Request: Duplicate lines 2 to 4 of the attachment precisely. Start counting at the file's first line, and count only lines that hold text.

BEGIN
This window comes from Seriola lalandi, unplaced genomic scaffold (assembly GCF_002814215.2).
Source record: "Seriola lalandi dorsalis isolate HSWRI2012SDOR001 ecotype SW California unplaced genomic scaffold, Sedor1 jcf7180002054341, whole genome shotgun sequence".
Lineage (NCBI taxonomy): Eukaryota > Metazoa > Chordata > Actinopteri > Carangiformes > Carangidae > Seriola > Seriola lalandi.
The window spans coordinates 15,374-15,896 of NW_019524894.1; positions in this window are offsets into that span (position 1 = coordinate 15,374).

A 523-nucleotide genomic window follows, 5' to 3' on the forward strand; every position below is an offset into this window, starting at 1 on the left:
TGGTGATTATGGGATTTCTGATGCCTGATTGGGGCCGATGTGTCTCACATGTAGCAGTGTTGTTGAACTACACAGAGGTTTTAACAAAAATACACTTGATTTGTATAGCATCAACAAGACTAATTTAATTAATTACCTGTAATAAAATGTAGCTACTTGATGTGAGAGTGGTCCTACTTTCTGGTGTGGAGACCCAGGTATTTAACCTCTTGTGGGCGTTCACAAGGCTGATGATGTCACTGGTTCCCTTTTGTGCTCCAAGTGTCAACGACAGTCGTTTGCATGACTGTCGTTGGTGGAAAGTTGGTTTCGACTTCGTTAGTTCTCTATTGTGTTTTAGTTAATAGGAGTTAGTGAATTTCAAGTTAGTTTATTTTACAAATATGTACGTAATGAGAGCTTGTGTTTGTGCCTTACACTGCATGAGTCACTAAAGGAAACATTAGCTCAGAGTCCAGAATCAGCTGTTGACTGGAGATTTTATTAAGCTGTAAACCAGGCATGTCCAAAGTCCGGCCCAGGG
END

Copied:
Source record: "Seriola lalandi dorsalis isolate HSWRI2012SDOR001 ecotype SW California unplaced genomic scaffold, Sedor1 jcf7180002054341, whole genome shotgun sequence".
Lineage (NCBI taxonomy): Eukaryota > Metazoa > Chordata > Actinopteri > Carangiformes > Carangidae > Seriola > Seriola lalandi.
The window spans coordinates 15,374-15,896 of NW_019524894.1; positions in this window are offsets into that span (position 1 = coordinate 15,374).